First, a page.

New research from Oxford Economics reveals that Airbnb is an important pillar of Thailand’s tourism industry, playing a crucial role in the industry’s contribution to GDP and employment. The report, commissioned by Airbnb, found that the platform’s activities contributed over THB 31 billion to Gross Domestic Product and supported almost 56,500 Thai jobs in 2022* alone –
New research from Oxford Economics reveals that Airbnb is an important pillar of Thailand’s tourism industry, playing a crucial role in the industry’s contribution to GDP and employment.
The report, commissioned by Airbnb, found that the platform’s activities contributed over THB 31 billion to Gross Domestic Product and supported almost 56,500 Thai jobs in 2022* alone – accounting for approximately 1.7 percent of the tourism industry’s contribution to GDP.
The report also highlighted the powerful multiplier effect Airbnb guest spending has within local communities. In 2022*, Airbnb guests spent a total of almost THB 41 billion in Thailand including in restaurants, retail stores, transportation, as well as accommodation. This marked an increase of almost 500 percent from 2021, reaching 72 percent of 2019 pre-pandemic levels. On average, guests spent THB 34,000 during their trip.
The report also explores two profound changes in travel behavior since the pandemic: long-term stays driven by the emergence of flexible work arrangements, and the dispersal of tourism away from urban areas.
As international travel rebounded, the United States was Thailand’s largest origin market accounting for 14 percent of total international Airbnb guests. Notably, long-term stays (i.e. those staying for 28+ nights) accounted for 35.6% of total guest nights in Thailand in 2022*, up from 13.9% in 2019.
The report found that Airbnb was able to re-distribute the benefits of tourism spend to areas outside the major provinces of Bangkok and Phuket, as guest spending grew in regions such as Koh Samui, Pattaya and Krabi between 2020 and 2022*. In fact, Koh Samui saw spending surpass pre-pandemic levels – up 12 percent from 2019 in 2022*.
James Lambert, Director for Economic Consulting in Asia for Oxford Economics said, “Airbnb has clearly played a major role in the resilience and rejuvenation of Thailand’s travel and tourism sector, in the wake of the COVID-19 pandemic, “Airbnb has been at the heart of some of the trends reshaping the nation’s travel and tourism industry, including the shift in travel away from cities and towards more rural communities, and the increase in demand for long-stay trips, exemplified by the live and work anywhere phenomenon.”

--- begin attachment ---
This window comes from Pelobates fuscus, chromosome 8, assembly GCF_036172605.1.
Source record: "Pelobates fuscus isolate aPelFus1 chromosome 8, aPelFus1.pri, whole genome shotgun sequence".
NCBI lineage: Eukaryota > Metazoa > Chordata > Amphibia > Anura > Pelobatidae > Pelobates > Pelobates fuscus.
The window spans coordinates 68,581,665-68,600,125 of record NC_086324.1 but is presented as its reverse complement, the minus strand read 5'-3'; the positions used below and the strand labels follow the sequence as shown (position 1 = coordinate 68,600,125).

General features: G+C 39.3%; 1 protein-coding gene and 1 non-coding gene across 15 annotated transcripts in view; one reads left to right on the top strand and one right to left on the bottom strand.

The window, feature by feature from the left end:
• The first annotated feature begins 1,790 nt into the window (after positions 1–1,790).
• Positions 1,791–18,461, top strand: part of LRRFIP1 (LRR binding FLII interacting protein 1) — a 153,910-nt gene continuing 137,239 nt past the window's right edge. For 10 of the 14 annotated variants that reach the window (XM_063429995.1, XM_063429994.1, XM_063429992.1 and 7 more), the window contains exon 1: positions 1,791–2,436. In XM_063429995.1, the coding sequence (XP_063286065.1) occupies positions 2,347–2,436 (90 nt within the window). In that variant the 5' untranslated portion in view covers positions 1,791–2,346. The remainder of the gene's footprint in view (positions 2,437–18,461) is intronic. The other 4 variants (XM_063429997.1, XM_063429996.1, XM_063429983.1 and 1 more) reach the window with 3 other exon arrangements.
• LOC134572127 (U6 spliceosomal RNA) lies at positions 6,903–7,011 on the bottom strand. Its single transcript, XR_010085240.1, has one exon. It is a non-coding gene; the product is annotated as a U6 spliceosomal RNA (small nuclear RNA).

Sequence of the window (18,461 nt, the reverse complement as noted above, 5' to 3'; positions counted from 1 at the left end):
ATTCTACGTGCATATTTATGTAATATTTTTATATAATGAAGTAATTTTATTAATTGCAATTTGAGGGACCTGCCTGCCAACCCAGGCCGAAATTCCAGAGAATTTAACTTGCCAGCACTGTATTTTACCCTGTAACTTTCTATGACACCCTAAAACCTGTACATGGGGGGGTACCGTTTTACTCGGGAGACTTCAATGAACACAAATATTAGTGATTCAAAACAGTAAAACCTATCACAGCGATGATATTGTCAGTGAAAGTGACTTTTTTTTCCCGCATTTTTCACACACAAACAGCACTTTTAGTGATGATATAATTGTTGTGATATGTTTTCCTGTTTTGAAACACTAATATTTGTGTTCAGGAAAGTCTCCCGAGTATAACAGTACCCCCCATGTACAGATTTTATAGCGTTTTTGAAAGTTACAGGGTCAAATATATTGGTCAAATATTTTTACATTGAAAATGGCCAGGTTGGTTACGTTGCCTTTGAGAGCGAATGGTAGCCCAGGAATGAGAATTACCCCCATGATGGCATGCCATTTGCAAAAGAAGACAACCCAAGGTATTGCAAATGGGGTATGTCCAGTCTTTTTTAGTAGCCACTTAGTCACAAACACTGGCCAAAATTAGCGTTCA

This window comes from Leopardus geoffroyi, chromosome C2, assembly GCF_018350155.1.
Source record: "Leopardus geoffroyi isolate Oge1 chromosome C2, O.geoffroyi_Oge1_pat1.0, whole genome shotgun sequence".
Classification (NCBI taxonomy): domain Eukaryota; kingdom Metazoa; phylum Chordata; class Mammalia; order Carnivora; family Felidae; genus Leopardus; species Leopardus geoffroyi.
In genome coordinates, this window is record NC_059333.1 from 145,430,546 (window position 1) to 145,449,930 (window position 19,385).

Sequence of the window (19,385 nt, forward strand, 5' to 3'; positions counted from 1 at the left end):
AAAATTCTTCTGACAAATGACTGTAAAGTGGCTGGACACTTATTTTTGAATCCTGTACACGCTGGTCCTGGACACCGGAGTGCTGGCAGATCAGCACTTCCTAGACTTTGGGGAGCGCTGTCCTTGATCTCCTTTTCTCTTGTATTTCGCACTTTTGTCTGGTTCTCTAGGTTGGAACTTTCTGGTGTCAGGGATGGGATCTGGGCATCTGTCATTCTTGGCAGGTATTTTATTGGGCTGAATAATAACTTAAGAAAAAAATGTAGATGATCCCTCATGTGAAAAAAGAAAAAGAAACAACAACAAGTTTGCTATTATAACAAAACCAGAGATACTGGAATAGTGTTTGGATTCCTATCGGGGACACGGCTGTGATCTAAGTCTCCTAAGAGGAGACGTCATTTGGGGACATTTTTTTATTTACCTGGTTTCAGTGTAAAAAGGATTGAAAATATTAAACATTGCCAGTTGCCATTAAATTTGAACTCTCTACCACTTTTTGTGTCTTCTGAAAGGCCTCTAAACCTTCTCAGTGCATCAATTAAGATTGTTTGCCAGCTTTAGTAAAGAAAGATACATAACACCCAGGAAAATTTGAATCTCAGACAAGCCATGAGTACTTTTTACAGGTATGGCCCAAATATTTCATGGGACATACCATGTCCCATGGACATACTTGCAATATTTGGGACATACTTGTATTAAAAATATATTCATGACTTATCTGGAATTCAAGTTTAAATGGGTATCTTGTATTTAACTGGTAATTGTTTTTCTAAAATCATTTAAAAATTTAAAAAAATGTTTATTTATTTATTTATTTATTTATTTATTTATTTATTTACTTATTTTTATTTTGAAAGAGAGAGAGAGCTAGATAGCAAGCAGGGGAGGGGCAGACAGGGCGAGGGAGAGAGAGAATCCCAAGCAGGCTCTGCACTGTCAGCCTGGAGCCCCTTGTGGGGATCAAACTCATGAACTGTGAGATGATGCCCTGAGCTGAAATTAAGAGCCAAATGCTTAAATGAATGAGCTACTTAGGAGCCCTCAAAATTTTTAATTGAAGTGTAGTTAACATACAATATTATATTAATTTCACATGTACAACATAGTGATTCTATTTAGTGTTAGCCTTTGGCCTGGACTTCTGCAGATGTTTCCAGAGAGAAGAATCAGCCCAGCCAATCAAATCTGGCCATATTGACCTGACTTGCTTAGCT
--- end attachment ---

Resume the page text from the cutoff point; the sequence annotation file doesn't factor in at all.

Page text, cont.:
“Domestic travelers have been crucial to the tourism sector’s resilience over the past three years as Thai guests saw opportunities in domestic travel as a substitute for international holidays. Self-drive and regional trips increased in popularity, which led to a wider dispersion of tourism spend outside the traditional or ‘popular’ destinations in Thailand,” added Lambert.
Mich Goh, Airbnb’s Head of Public Policy for Southeast Asia, India, Hong Kong and Taiwan shared, “The economic contribution to both GDP and jobs driven by travel on Airbnb in Thailand has created powerful economic ripple effects that have enabled the growth of local businesses, such as shops, restaurants, bars, and cafes — which are often central to how travelers experience a destination — and created job opportunities for the locals.
“The growth of the long-term stays segment since 2020 — enabled by flexible work policies and supported by Airbnb’s Live and Work Anywhere initiative with the Tourism Authority of Thailand — is also helping destinations such as Thailand to attract guests who stay longer and spend more per trip. As destinations across Thailand continue to recover, we are committed to partnering with governments and communities to rebuild their tourism economies in a way that is equitable, inclusive, and sustainable,” Goh added.
* This report presents results for the twelve month period up to and including March 2023, referred to as 2022*, which represents the first full year after the reopening of international travel. Prevailing exchange rates at the time of study were applied, using proprietary data from Oxford Economics.